In vitro lymphocyte blastogenic responses and cytokine production in sickle cell disease patients with acute pneumonia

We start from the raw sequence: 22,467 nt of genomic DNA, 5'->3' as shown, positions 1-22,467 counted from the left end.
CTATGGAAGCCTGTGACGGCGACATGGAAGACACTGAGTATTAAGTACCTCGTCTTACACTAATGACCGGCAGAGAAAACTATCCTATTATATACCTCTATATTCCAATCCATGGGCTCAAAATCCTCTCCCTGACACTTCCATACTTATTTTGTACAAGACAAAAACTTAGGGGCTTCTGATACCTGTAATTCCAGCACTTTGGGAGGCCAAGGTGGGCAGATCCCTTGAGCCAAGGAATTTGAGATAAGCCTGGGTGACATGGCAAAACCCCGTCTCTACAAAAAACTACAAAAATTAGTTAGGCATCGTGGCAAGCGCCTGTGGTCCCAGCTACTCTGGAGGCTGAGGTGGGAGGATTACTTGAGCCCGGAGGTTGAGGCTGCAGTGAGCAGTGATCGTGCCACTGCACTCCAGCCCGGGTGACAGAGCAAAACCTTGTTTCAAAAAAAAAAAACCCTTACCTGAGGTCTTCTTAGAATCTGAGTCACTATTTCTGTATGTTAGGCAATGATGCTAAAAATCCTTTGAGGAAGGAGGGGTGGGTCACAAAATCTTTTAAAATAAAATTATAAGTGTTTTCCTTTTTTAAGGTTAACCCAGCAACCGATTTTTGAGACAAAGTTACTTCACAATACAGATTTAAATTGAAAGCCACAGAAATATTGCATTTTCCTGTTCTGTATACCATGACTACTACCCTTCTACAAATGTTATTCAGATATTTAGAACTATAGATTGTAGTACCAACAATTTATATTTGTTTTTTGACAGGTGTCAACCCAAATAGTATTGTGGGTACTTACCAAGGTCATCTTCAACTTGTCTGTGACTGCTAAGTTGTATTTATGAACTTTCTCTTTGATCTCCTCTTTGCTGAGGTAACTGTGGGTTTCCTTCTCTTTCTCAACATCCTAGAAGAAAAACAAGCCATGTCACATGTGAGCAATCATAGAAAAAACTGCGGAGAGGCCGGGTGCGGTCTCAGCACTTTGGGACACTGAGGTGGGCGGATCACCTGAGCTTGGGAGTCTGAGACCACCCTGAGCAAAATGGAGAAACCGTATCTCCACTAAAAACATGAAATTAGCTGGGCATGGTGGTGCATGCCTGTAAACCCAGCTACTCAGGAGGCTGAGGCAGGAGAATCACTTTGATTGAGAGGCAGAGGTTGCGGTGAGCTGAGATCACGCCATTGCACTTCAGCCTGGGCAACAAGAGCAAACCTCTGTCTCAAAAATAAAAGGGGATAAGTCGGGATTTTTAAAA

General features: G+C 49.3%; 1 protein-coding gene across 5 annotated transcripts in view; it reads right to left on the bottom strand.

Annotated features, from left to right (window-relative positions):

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BackgroundPulmonary infections continue to be a major cause of morbidity and mortality in patients with sickle cell disease (SCD).MethodsIn this study cell-mediated immunity in vitro was evaluated in 62 SCD patients (62 steady state and 16 with acute pneumonia) and compared with 44 normal controls (30 healthy and 14 with acute pneumonia). Lymphocyte blastogenic responses to phytohemagglutinin, tetanus toxoid and Candida albicans antigen were assessed in all subjects. In addition production of tumor necrosis factor, alpha- and gamma-interferon (IFN) were assayed.ResultsThe results revealed comparable blastogenic responses to all three stimuli in all subjects except SCD patients with pneumonia. This group showed poor responses to all stimuli. The mean counts per minute were decreased 65 to 90% when compared with the other patients. Cytokine production of IFN-alpha and TNF was equivalent in all subjects. Conversely IFN-gamma production in both SCD groups, steady state (35 ± 6 U/ml) and SCD with pneumonia (14 ± 6 U/ml), was significantly decreased when compared with those in normal healthy controls (65 ± 14 U/ml) and with pneumonia (48 ± 17 U/ml). On analysis of individual titers 15 of 62 (24%) steady state and 10 of 16 (63%) SCD patients with pneumonia were deficient in IFN-gamma production in vitro.ConclusionsAcute pulmonary infections seem to have a profound effect on cell-mediated immunity in SCD. IFN-gamma deficiency, along with quantitative and qualitative T cell abnormalities, may represent significant factors to explain the frequent and severe infections seen in SCD.

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